The lack of a camera doesn’t stop Nonaka making careful observations. The snow at the rim is no more than two feet deep, he estimates. That’s important for his plans to build a hut. The wind-blasted rocks of Ken-ga-mine, the highest crag, are bare of snow. So is a patch of ground near the place that the pilgrims used to call Sai-no-kawara, the Buddhist limbo for the souls of children. The ash here is warmed by Fuji’s last flush of volcanic heat; in summer, you could heat up your flask of sake or even a bathful of water here.

He’d like to walk round the crater but the wind is strengthening from the southwest and the weather is turning. At 1.15pm, he starts down, carefully retracing the steps he cut on the way up. Somewhere above the second station, he descends into cloud. Following the line of the meltwater gully, he picks his way down to Tarobo.

Then he picks up the pace, all but running down the long road to Gotemba. If he can catch the 5.20pm train, he can get back to Tokyo sooner; Chiyoko and his baby daughter Sonoko are waiting for him. He makes the station with six minutes to spare.

Ninety-odd years after Nonaka's successful winter climb, I stopped by a half-buried hut to review the weather. Underfoot, the glazed snow had given way to hard blue ice, as translucent as the frozen waterfalls on Ben Nevis. No chance of an ice-axe arrest if you fell on this. One mis-step, and you wouldn’t stop until the snow runs out.

The wind was as fierce as ever, but I couldn’t see any more snow-devils coming. A shadow swept over the snow; a cloud had blotted out the sun. I hadn’t climbed into it; the cloud had just materialised out of the blue sky. Shreds of vapour flitted past, magically touching my jacket and hair with frost.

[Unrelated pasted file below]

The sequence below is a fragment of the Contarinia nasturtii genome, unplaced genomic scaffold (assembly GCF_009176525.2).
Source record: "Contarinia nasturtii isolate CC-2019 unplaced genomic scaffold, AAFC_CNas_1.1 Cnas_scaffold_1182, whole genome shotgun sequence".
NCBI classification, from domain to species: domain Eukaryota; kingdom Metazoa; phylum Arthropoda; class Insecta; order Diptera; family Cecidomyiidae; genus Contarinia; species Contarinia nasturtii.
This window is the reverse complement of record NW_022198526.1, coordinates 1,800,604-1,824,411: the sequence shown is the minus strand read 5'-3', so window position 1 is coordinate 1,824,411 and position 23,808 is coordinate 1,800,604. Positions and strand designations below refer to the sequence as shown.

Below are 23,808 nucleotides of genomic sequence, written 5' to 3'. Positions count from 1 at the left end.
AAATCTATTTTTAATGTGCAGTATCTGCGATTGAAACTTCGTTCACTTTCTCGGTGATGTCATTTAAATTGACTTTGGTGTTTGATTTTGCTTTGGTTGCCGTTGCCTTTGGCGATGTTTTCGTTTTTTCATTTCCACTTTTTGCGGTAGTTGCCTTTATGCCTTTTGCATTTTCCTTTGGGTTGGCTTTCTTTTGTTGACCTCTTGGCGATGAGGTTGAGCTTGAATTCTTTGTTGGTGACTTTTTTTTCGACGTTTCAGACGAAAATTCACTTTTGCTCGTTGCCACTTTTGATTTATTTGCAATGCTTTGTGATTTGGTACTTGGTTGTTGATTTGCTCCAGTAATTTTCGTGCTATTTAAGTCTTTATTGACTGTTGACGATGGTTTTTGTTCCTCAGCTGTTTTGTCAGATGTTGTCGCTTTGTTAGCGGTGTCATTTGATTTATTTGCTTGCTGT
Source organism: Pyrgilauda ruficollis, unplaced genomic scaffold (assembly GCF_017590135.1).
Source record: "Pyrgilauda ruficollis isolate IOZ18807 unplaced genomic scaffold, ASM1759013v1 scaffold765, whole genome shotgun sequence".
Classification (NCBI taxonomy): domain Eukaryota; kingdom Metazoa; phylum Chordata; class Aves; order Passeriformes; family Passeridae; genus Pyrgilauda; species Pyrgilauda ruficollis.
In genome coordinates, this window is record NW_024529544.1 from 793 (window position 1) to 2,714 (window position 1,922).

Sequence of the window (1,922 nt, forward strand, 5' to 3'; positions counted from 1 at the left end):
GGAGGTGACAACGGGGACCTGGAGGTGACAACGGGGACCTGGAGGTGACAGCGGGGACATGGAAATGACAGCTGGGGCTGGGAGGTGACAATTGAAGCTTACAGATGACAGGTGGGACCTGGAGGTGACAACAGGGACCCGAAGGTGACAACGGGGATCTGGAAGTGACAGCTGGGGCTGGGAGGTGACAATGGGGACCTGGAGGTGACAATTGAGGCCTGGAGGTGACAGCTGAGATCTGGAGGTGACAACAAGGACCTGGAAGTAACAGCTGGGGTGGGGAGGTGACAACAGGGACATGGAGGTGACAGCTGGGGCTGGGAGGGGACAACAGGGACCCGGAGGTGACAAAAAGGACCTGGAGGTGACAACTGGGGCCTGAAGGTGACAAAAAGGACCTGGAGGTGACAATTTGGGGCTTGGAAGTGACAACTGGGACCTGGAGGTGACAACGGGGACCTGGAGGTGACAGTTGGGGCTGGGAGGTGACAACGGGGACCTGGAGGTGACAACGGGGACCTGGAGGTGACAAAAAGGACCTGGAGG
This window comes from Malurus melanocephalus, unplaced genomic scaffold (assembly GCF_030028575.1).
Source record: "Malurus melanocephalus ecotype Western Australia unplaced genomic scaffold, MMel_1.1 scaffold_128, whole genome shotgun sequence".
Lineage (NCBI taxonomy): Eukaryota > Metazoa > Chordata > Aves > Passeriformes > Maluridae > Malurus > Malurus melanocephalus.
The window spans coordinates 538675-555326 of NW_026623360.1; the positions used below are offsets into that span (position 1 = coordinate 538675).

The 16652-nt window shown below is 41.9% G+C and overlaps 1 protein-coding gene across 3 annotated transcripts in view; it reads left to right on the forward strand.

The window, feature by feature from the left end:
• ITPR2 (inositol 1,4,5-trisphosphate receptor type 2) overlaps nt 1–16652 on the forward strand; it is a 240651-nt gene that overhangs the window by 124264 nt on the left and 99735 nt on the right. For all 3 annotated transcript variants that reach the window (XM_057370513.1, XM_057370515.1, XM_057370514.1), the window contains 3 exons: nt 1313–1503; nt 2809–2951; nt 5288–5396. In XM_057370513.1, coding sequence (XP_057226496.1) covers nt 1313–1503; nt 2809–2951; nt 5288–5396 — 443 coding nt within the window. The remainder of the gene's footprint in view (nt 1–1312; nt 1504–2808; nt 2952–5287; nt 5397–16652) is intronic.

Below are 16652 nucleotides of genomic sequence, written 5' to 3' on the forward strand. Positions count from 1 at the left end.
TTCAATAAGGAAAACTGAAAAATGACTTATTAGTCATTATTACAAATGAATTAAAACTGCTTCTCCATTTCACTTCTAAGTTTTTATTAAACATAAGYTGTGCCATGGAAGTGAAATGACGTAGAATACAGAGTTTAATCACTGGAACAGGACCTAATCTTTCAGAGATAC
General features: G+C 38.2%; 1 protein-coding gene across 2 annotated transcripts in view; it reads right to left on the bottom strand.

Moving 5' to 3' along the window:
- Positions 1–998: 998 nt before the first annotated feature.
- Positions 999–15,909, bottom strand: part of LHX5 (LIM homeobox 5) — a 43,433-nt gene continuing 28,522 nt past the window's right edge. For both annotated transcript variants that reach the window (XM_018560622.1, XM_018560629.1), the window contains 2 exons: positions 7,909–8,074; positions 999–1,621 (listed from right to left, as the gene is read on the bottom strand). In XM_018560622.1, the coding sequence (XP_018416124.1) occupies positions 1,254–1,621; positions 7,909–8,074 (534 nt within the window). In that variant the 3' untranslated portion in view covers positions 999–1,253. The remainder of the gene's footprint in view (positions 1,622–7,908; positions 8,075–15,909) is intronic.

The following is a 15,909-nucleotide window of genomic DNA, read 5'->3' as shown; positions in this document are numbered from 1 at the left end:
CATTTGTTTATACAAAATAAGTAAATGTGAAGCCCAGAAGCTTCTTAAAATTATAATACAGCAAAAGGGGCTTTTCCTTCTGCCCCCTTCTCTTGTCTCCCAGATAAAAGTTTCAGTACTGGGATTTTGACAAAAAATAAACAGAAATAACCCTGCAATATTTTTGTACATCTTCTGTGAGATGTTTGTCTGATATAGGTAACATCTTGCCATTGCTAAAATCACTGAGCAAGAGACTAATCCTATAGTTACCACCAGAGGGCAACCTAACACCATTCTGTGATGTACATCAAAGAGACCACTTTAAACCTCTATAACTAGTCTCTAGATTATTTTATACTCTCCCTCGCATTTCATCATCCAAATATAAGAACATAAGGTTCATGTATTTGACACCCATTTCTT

Now the fleeting cloud was leaving rime-ice on my glasses; when I took them off to scrape them clear, the icy fog started to freeze my eyelids shut. One way or another, I would be going down – in control or out of it. I opted for the former style.

Late in the afternoon, I was retracing my steps over the banked-out mule track when the north wind whipped the fog away. High above, the summit streamed its banner cloud far out into the sky.

Friday, May 6, 2011

Another mountain (2)

Continued: climbing Mt Fuji in mid-winter has a long and eventful history. Few succeed on the first attempt...

The snow-devils started somewhere above the seventh station. Every few minutes, I’d see one lift from the windward crest and come spinning down the slope. I’d have a moment to plant the stubby axe in the snow and brace my crampons before the wild hassle of wind and spindrift hit. Then I’d make as much height as I could before the next one rose, like a malevolent djinn, from its lair on the skyline.

The relevant chapter in The Handbook for Climbing Mt Fuji, is entitled “The Prevention against Gust and Slip”. It contains a diagram that shows how the prevailing winds break on the leading edge of Fuji’s western face before accelerating to hurricane force – as experienced by Orde-Lees – on the rounded slopes of the Fujinomiya flank.

After that, mayhem breaks loose. Giving up on laminar flow, the gale breaks into eddies, back-draughts, and rotors that assail Fuji's eastern side from all directions. On one occasion, the wild turbulence shredded an airliner that ventured too close. It was in this zone of aerodynamic anarchy, high on the Yoshida route, that I now found myself.